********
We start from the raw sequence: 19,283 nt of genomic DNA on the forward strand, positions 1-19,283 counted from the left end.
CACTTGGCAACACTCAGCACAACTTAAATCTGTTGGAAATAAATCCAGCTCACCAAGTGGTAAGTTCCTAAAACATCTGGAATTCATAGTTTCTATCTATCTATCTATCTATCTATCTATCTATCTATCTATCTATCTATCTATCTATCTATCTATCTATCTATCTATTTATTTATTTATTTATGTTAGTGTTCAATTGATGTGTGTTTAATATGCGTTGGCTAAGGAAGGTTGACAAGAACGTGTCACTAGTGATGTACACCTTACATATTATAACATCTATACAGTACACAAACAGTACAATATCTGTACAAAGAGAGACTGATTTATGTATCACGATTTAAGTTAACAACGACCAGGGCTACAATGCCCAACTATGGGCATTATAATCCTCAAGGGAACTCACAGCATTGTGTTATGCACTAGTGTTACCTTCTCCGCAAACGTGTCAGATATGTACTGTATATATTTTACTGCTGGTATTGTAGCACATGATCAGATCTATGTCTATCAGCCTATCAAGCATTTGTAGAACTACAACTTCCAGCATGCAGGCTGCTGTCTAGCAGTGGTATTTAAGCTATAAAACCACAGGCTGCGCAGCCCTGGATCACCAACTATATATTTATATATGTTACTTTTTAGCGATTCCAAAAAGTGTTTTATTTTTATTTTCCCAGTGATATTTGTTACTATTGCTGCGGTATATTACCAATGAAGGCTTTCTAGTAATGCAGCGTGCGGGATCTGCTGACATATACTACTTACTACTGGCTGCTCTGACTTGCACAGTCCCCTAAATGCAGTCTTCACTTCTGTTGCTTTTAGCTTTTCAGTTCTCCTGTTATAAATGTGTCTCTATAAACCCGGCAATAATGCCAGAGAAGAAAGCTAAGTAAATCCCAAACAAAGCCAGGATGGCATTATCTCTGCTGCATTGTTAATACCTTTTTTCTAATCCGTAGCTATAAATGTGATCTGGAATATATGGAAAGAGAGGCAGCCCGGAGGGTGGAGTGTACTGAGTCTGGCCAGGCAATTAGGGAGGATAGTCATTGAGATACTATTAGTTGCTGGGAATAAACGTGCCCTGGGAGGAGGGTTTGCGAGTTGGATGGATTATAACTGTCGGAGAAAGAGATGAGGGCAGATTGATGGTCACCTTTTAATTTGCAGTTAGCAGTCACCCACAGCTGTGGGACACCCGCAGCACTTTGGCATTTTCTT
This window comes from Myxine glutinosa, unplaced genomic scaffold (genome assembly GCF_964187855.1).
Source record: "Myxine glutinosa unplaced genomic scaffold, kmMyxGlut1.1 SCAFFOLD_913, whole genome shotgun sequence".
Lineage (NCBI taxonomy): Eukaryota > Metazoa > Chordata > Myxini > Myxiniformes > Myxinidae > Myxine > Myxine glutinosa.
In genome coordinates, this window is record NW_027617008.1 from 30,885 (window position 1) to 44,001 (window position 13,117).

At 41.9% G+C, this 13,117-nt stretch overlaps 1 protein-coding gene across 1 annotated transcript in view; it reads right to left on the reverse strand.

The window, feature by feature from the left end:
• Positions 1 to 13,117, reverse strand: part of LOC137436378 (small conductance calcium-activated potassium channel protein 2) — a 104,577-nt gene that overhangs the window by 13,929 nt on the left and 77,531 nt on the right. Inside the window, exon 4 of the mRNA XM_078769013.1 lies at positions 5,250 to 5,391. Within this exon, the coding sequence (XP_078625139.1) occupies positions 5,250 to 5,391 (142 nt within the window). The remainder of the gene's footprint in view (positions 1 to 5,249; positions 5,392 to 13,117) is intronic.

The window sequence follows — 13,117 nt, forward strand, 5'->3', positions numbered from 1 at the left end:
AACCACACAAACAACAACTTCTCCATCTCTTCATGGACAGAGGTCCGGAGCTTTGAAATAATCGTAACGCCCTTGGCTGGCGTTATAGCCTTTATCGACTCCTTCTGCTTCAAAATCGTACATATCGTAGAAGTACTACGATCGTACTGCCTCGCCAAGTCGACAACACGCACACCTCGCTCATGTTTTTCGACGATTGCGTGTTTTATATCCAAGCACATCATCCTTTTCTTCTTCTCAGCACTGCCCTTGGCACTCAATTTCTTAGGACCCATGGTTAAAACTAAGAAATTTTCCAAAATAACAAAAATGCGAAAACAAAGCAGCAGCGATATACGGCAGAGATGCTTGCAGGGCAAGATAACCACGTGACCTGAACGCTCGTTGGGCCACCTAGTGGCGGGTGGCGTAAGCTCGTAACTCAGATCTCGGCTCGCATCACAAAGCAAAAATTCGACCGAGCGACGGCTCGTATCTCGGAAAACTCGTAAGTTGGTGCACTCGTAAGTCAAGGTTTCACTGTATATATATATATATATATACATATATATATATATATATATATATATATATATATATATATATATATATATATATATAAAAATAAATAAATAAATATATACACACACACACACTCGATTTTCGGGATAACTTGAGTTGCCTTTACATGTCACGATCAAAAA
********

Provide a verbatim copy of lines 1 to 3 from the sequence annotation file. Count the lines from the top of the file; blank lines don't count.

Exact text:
We start from the raw sequence: 19,283 nt of genomic DNA on the forward strand, positions 1-19,283 counted from the left end.
CACTTGGCAACACTCAGCACAACTTAAATCTGTTGGAAATAAATCCAGCTCACCAAGTGGTAAGTTCCTAAAACATCTGGAATTCATAGTTTCTATCTATCTATCTATCTATCTATCTATCTATCTATCTATCTATCTATCTATCTATCTATCTATCTATCTATCTATTTATTTATTTATTTATGTTAGTGTTCAATTGATGTGTGTTTAATATGCGTTGGCTAAGGAAGGTTGACAAGAACGTGTCACTAGTGATGTACACCTTACATATTATAACATCTATACAGTACACAAACAGTACAATATCTGTACAAAGAGAGACTGATTTATGTATCACGATTTAAGTTAACAACGACCAGGGCTACAATGCCCAACTATGGGCATTATAATCCTCAAGGGAACTCACAGCATTGTGTTATGCACTAGTGTTACCTTCTCCGCAAACGTGTCAGATATGTACTGTATATATTTTACTGCTGGTATTGTAGCACATGATCAGATCTATGTCTATCAGCCTATCAAGCATTTGTAGAACTACAACTTCCAGCATGCAGGCTGCTGTCTAGCAGTGGTATTTAAGCTATAAAACCACAGGCTGCGCAGCCCTGGATCACCAACTATATATTTATATATGTTACTTTTTAGCGATTCCAAAAAGTGTTTTATTTTTATTTTCCCAGTGATATTTGTTACTATTGCTGCGGTATATTACCAATGAAGGCTTTCTAGTAATGCAGCGTGCGGGATCTGCTGACATATACTACTTACTACTGGCTGCTCTGACTTGCACAGTCCCCTAAATGCAGTCTTCACTTCTGTTGCTTTTAGCTTTTCAGTTCTCCTGTTATAAATGTGTCTCTATAAACCCGGCAATAATGCCAGAGAAGAAAGCTAAGTAAATCCCAAACAAAGCCAGGATGGCATTATCTCTGCTGCATTGTTAATACCTTTTTTCTAATCCGTAGCTATAAATGTGATCTGGAATATATGGAAAGAGAGGCAGCCCGGAGGGTGGAGTGTACTGAGTCTGGCCAGGCAATTAGGGAGGATAGTCATTGAGATACTATTAGTTGCTGGGAATAAACGTGCCCTGGGAGGAGGGTTTGCGAGTTGGATGGATTATAACTGTCGGAGAAAGAGATGAGGGCAGATTGATGGTCACCTTTTAATTTGCAGTTAGCAGTCACCCACAGCTGTGGGACACCCGCAGCACTTTGGCATTTTCTT
This window comes from Myxine glutinosa, unplaced genomic scaffold (genome assembly GCF_964187855.1).